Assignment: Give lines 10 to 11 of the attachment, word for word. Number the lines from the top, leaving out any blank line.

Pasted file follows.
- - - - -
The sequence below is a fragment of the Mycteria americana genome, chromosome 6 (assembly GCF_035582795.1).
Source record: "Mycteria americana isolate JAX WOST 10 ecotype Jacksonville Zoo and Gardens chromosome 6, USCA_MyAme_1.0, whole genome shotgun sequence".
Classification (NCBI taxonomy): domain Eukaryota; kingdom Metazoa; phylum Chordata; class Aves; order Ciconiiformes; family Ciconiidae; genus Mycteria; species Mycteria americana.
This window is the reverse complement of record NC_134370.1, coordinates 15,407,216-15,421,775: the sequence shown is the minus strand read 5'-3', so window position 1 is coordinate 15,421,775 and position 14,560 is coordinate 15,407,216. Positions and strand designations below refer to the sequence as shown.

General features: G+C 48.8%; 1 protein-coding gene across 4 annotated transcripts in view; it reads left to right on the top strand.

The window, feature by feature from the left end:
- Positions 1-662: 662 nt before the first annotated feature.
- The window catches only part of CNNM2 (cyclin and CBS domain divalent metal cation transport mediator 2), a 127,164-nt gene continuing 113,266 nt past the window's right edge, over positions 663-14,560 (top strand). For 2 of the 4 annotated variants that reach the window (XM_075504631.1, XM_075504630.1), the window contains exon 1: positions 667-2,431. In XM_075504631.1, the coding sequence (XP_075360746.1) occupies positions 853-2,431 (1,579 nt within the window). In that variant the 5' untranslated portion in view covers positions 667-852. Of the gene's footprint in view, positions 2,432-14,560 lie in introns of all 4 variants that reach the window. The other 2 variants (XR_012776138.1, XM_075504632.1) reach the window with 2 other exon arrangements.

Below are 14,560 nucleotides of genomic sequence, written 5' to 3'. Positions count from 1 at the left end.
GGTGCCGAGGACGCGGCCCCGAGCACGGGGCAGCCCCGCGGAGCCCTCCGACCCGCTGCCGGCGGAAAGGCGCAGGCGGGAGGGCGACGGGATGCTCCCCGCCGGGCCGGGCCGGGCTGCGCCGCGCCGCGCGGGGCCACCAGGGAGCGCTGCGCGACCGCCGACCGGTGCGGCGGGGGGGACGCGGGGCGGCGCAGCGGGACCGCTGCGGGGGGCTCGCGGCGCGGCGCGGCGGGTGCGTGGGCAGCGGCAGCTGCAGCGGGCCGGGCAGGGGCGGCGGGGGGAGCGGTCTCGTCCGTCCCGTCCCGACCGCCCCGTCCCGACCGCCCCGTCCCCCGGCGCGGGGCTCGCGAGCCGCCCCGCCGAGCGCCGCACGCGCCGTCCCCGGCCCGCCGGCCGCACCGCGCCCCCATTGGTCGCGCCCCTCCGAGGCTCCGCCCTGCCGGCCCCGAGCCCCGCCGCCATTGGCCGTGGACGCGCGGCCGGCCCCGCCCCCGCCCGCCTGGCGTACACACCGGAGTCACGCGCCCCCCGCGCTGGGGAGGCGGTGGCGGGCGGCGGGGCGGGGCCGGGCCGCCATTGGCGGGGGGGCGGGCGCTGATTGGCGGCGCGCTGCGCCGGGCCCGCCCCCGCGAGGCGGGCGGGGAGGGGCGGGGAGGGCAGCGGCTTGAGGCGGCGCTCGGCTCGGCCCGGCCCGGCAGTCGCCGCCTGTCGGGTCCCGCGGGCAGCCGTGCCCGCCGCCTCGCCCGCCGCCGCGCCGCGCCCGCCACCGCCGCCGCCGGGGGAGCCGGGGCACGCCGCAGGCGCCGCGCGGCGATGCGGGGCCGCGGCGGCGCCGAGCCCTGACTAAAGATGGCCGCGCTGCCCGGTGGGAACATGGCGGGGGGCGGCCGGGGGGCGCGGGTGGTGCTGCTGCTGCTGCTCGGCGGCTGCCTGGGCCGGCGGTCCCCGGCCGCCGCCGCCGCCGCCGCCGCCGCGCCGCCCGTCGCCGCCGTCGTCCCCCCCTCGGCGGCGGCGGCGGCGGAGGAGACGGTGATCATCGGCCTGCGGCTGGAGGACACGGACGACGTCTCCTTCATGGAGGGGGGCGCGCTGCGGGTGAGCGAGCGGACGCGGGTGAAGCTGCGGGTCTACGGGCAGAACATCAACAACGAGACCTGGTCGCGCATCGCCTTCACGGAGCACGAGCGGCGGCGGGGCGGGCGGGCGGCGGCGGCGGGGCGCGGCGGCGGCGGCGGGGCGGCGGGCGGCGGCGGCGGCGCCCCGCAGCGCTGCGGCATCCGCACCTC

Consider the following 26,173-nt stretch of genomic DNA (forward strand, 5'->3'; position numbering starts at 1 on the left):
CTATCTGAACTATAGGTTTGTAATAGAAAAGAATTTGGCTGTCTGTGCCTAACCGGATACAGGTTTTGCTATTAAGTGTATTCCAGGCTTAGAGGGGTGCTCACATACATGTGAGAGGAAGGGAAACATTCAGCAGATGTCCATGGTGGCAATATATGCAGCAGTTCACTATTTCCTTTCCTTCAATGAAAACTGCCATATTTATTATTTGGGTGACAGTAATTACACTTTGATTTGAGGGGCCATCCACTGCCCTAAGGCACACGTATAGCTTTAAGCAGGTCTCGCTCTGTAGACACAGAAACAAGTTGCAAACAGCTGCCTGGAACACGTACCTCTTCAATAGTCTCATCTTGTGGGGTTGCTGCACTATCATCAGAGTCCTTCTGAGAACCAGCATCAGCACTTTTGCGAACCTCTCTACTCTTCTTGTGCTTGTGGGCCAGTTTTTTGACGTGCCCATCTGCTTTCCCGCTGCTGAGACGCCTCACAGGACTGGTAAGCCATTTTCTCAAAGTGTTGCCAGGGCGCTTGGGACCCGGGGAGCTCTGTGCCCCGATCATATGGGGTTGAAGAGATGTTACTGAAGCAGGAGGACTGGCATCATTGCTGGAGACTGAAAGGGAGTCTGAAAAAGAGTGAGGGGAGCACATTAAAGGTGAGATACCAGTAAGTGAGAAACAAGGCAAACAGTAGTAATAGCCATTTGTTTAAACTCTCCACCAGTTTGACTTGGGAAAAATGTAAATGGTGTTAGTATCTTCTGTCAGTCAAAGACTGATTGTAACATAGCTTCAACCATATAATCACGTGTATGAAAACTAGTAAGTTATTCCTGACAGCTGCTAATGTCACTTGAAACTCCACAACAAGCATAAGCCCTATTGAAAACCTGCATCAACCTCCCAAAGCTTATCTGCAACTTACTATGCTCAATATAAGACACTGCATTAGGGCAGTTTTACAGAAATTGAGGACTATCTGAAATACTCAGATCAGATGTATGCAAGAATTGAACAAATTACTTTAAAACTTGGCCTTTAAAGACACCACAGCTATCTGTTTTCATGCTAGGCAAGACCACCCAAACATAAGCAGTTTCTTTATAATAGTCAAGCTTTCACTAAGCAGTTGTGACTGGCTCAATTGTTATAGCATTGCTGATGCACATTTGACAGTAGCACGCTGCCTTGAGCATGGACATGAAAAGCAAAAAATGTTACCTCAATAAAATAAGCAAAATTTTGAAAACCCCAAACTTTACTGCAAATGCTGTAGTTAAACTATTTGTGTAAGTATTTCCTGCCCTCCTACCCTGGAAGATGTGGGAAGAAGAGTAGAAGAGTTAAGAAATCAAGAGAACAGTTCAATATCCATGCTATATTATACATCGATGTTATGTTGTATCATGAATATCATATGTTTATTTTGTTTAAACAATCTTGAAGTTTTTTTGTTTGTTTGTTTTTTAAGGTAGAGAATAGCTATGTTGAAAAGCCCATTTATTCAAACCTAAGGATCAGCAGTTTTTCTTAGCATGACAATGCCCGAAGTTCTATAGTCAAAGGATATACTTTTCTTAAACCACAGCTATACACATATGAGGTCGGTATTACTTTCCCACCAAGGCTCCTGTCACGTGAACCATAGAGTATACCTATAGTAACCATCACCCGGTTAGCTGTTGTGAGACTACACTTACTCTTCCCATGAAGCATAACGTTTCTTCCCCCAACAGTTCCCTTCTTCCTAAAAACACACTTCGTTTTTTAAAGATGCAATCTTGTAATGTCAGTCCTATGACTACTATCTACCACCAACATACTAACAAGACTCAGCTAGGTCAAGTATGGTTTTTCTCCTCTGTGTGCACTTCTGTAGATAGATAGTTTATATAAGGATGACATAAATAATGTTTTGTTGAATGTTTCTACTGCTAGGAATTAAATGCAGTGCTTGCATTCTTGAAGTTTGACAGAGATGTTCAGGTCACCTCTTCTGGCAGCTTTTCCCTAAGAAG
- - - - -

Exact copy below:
GGTGCCGAGGACGCGGCCCCGAGCACGGGGCAGCCCCGCGGAGCCCTCCGACCCGCTGCCGGCGGAAAGGCGCAGGCGGGAGGGCGACGGGATGCTCCCCGCCGGGCCGGGCCGGGCTGCGCCGCGCCGCGCGGGGCCACCAGGGAGCGCTGCGCGACCGCCGACCGGTGCGGCGGGGGGGACGCGGGGCGGCGCAGCGGGACCGCTGCGGGGGGCTCGCGGCGCGGCGCGGCGGGTGCGTGGGCAGCGGCAGCTGCAGCGGGCCGGGCAGGGGCGGCGGGGGGAGCGGTCTCGTCCGTCCCGTCCCGACCGCCCCGTCCCGACCGCCCCGTCCCCCGGCGCGGGGCTCGCGAGCCGCCCCGCCGAGCGCCGCACGCGCCGTCCCCGGCCCGCCGGCCGCACCGCGCCCCCATTGGTCGCGCCCCTCCGAGGCTCCGCCCTGCCGGCCCCGAGCCCCGCCGCCATTGGCCGTGGACGCGCGGCCGGCCCCGCCCCCGCCCGCCTGGCGTACACACCGGAGTCACGCGCCCCCCGCGCTGGGGAGGCGGTGGCGGGCGGCGGGGCGGGGCCGGGCCGCCATTGGCGGGGGGGCGGGCGCTGATTGGCGGCGCGCTGCGCCGGGCCCGCCCCCGCGAGGCGGGCGGGGAGGGGCGGGGAGGGCAGCGGCTTGAGGCGGCGCTCGGCTCGGCCCGGCCCGGCAGTCGCCGCCTGTCGGGTCCCGCGGGCAGCCGTGCCCGCCGCCTCGCCCGCCGCCGCGCCGCGCCCGCCACCGCCGCCGCCGGGGGAGCCGGGGCACGCCGCAGGCGCCGCGCGGCGATGCGGGGCCGCGGCGGCGCCGAGCCCTGACTAAAGATGGCCGCGCTGCCCGGTGGGAACATGGCGGGGGGCGGCCGGGGGGCGCGGGTGGTGCTGCTGCTGCTGCTCGGCGGCTGCCTGGGCCGGCGGTCCCCGGCCGCCGCCGCCGCCGCCGCCGCCGCGCCGCCCGTCGCCGCCGTCGTCCCCCCCTCGGCGGCGGCGGCGGCGGAGGAGACGGTGATCATCGGCCTGCGGCTGGAGGACACGGACGACGTCTCCTTCATGGAGGGGGGCGCGCTGCGGGTGAGCGAGCGGACGCGGGTGAAGCTGCGGGTCTACGGGCAGAACATCAACAACGAGACCTGGTCGCGCATCGCCTTCACGGAGCACGAGCGGCGGCGGGGCGGGCGGGCGGCGGCGGCGGGGCGCGGCGGCGGCGGCGGGGCGGCGGGCGGCGGCGGCGGCGCCCCGCAGCGCTGCGGCATCCGCACCTC

Consider the following 26,173-nt stretch of genomic DNA (forward strand, 5'->3'; position numbering starts at 1 on the left):